KIAH's "NewsFix": The Anticipated TV News Revolution Begins Saturday, But We Won't Be Covering It

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The world, or at least that portion of it peopled by journalists, is mightily anticipating Channel 39's Saturday night newscast.

Why would they care about a weekend newscast that Houston barely watches? Because most of them will be gleefully hoping it will be an epic disaster.

KIAH is owned by the Tribune Company, which has ravaged the Chicago Tribune and has been promising a "revolutionary" approach to news in the TV stations it owns around the country. Houston is first up, with an anchorless, YouTube-y format known as NewsFix.

For many months, journalists have chortled about the over-the-top memos from Tribune executive Lee Abrams, an "ideas guy" who no doubt thinks outside the box and fired off many, many thoughts about the Tribune's paper and TV reporting until he lost his job.

(One of the memos, which attempted to show the TV news template he was trying to break up, featured a raunchy Onion TV clip. It came as Tribune execs were under fire for sexist behavior generally.)

As we say, the journalism world will be ready to pounce. (There's even a Hitler in Downfall video.)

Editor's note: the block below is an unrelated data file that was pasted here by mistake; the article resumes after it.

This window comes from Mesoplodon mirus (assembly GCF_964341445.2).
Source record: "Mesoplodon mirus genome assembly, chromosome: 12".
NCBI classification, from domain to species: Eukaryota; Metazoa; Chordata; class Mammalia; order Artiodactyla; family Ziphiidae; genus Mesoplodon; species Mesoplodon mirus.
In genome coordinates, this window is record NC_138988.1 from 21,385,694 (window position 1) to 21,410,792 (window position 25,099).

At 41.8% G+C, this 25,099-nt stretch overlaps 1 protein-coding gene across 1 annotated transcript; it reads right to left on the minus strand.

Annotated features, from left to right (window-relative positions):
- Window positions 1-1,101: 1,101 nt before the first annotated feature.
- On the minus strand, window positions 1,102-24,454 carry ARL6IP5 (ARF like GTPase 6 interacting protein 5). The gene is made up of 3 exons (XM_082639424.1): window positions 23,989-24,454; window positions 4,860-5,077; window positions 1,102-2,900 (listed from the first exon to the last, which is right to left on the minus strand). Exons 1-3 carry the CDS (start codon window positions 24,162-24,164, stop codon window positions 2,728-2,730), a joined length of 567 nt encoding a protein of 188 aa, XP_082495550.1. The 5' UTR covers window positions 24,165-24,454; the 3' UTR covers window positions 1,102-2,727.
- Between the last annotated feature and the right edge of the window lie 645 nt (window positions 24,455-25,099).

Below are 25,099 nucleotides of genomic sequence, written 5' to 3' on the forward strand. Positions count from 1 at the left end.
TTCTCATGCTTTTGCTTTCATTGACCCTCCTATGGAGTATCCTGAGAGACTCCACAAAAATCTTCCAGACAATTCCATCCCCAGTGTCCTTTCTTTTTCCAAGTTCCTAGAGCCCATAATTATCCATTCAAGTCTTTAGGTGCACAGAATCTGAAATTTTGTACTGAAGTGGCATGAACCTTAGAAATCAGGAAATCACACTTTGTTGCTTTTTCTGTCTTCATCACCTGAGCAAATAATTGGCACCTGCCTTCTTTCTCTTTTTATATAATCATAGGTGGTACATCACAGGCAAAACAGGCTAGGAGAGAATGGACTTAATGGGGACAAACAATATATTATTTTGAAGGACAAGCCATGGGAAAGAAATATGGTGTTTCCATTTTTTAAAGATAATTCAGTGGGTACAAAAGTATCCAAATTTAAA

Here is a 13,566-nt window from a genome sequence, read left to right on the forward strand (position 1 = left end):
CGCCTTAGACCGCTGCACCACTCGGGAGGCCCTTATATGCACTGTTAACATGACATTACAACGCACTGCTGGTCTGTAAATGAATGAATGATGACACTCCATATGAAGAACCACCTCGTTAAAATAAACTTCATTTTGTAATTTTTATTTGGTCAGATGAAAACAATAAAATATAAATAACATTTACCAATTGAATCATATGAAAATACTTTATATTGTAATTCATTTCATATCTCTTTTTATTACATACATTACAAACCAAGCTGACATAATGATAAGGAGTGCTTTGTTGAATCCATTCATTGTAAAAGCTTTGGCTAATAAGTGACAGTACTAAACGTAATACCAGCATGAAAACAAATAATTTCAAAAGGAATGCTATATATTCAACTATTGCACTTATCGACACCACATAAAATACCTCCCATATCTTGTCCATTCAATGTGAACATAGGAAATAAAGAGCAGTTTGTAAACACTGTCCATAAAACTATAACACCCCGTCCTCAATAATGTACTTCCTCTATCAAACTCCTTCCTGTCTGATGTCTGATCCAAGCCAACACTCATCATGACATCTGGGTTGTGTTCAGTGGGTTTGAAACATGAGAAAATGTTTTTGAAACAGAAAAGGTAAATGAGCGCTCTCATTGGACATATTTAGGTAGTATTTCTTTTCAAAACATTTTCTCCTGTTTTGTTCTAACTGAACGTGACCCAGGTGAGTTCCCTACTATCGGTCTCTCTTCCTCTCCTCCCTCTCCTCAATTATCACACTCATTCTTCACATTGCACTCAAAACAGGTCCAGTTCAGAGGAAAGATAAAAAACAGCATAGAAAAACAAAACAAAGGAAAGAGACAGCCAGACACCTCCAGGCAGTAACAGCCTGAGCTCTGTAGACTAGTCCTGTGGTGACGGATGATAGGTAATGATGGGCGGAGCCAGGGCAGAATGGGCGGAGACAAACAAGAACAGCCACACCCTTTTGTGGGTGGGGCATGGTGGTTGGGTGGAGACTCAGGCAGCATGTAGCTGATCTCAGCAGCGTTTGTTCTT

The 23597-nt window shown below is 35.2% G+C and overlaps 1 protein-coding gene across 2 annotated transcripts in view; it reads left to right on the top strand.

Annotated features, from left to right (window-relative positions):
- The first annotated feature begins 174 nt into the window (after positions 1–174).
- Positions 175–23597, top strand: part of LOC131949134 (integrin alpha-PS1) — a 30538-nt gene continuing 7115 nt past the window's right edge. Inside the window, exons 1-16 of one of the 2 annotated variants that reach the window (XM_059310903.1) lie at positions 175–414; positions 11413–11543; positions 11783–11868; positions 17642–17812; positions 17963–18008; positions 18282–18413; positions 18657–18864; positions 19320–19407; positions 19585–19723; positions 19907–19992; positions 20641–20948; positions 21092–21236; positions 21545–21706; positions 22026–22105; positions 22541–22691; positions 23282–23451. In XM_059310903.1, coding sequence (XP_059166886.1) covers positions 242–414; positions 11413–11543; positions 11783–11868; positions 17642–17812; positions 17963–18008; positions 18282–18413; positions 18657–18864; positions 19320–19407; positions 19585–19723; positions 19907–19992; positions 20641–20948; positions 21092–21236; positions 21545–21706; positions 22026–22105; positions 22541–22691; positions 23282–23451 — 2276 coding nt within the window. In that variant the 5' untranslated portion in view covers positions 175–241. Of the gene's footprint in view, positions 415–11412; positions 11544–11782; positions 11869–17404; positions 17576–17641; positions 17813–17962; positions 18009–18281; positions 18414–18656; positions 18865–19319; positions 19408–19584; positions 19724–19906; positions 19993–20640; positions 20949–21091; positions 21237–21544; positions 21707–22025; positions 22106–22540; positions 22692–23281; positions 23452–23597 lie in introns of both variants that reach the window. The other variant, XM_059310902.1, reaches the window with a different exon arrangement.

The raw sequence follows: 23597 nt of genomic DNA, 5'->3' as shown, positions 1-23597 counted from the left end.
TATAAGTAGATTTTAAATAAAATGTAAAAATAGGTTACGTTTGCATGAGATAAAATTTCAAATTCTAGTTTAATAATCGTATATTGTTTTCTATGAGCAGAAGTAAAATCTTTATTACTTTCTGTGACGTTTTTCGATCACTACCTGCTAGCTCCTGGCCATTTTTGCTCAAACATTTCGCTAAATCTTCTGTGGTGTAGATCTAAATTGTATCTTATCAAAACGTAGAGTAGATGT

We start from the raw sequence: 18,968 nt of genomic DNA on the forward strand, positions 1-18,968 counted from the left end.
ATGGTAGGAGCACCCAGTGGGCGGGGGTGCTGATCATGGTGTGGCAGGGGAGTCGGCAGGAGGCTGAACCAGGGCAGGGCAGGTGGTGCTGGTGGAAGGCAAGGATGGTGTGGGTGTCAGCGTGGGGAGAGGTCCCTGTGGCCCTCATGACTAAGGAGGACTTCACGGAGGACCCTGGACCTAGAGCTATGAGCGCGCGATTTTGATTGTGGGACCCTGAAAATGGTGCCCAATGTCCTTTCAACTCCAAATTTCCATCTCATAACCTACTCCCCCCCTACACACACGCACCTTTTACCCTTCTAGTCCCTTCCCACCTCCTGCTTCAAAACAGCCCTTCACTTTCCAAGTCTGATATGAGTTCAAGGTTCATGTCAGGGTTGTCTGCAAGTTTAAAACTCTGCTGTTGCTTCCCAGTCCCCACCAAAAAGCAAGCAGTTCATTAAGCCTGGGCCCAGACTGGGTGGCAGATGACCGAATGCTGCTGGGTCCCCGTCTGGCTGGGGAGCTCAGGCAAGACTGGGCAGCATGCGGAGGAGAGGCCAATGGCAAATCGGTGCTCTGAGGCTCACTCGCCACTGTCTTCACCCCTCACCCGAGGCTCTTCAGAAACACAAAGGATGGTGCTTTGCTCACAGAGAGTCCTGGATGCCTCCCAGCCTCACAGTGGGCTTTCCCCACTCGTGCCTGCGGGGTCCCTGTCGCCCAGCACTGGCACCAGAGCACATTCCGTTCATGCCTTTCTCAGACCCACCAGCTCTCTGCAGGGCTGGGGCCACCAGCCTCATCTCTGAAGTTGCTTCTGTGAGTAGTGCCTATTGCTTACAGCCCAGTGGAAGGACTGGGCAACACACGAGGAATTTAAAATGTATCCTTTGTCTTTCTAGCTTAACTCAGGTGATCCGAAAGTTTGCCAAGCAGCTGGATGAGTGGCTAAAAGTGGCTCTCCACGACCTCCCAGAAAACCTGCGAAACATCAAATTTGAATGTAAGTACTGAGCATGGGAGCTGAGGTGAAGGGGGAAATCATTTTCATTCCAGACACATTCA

Not us. We're conflicted out.

Our Craig Hlavaty -- wisely deemed the most camera-ready personality available in the Press newsroom -- will be appearing regularly in a Hair Balls segment of the show. He's been busy taping bits for a while now.

Tribune execs, including Lee Abrams before the fall, met with Press editor Margaret Downing and publisher Stuart Folb about the partnership.

We're as curious as anyone else to see the results. But the reviews will have to come from somewhere else.

Keep the Houston Press Free... Since we started the Houston Press, it has been defined as the free, independent voice of Houston, and we would like to keep it that way. Offering our readers free access to incisive coverage of local news, food and culture. Producing stories on everything from political scandals to the hottest new bands, with gutsy reporting, stylish writing, and staffers who've won everything from the Society of Professional Journalists' Sigma Delta Chi feature-writing award to the Casey Medal for Meritorious Journalism. But with local journalism's existence under siege and advertising revenue setbacks having a larger impact, it is important now more than ever for us to rally support behind funding our local journalism. You can help by participating in our "I Support" membership program, allowing us to keep covering Houston with no paywalls.

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Join the Press community and help support independent local journalism in Houston.


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